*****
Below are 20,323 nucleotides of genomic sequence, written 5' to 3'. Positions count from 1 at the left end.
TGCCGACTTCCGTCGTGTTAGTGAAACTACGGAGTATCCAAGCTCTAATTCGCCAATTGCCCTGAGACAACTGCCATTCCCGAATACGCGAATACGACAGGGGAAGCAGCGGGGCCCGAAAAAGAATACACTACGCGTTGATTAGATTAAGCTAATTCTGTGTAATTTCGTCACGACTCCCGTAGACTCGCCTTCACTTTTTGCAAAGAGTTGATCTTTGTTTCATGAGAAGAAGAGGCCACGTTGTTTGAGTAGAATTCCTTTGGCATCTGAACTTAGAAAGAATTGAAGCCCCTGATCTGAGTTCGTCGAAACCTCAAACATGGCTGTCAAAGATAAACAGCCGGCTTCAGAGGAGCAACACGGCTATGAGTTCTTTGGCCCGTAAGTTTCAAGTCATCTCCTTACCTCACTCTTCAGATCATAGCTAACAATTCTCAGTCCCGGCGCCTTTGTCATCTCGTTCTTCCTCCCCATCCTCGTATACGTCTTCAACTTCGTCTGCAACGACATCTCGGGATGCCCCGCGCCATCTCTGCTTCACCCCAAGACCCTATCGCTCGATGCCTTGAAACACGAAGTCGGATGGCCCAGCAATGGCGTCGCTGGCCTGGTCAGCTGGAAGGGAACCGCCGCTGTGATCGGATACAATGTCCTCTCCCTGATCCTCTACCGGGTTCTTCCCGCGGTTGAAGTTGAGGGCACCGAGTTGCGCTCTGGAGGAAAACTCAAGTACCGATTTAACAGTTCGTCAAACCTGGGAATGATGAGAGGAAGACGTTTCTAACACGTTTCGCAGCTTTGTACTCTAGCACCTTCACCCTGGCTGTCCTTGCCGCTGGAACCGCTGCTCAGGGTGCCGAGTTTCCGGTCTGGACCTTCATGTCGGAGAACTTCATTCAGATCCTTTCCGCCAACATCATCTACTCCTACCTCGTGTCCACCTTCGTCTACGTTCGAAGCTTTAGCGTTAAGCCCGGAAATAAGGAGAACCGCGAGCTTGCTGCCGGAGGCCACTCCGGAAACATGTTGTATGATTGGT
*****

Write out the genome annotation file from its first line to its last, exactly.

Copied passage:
Below are 20,323 nucleotides of genomic sequence, written 5' to 3'. Positions count from 1 at the left end.
TGCCGACTTCCGTCGTGTTAGTGAAACTACGGAGTATCCAAGCTCTAATTCGCCAATTGCCCTGAGACAACTGCCATTCCCGAATACGCGAATACGACAGGGGAAGCAGCGGGGCCCGAAAAAGAATACACTACGCGTTGATTAGATTAAGCTAATTCTGTGTAATTTCGTCACGACTCCCGTAGACTCGCCTTCACTTTTTGCAAAGAGTTGATCTTTGTTTCATGAGAAGAAGAGGCCACGTTGTTTGAGTAGAATTCCTTTGGCATCTGAACTTAGAAAGAATTGAAGCCCCTGATCTGAGTTCGTCGAAACCTCAAACATGGCTGTCAAAGATAAACAGCCGGCTTCAGAGGAGCAACACGGCTATGAGTTCTTTGGCCCGTAAGTTTCAAGTCATCTCCTTACCTCACTCTTCAGATCATAGCTAACAATTCTCAGTCCCGGCGCCTTTGTCATCTCGTTCTTCCTCCCCATCCTCGTATACGTCTTCAACTTCGTCTGCAACGACATCTCGGGATGCCCCGCGCCATCTCTGCTTCACCCCAAGACCCTATCGCTCGATGCCTTGAAACACGAAGTCGGATGGCCCAGCAATGGCGTCGCTGGCCTGGTCAGCTGGAAGGGAACCGCCGCTGTGATCGGATACAATGTCCTCTCCCTGATCCTCTACCGGGTTCTTCCCGCGGTTGAAGTTGAGGGCACCGAGTTGCGCTCTGGAGGAAAACTCAAGTACCGATTTAACAGTTCGTCAAACCTGGGAATGATGAGAGGAAGACGTTTCTAACACGTTTCGCAGCTTTGTACTCTAGCACCTTCACCCTGGCTGTCCTTGCCGCTGGAACCGCTGCTCAGGGTGCCGAGTTTCCGGTCTGGACCTTCATGTCGGAGAACTTCATTCAGATCCTTTCCGCCAACATCATCTACTCCTACCTCGTGTCCACCTTCGTCTACGTTCGAAGCTTTAGCGTTAAGCCCGGAAATAAGGAGAACCGCGAGCTTGCTGCCGGAGGCCACTCCGGAAACATGTTGTATGATTGGT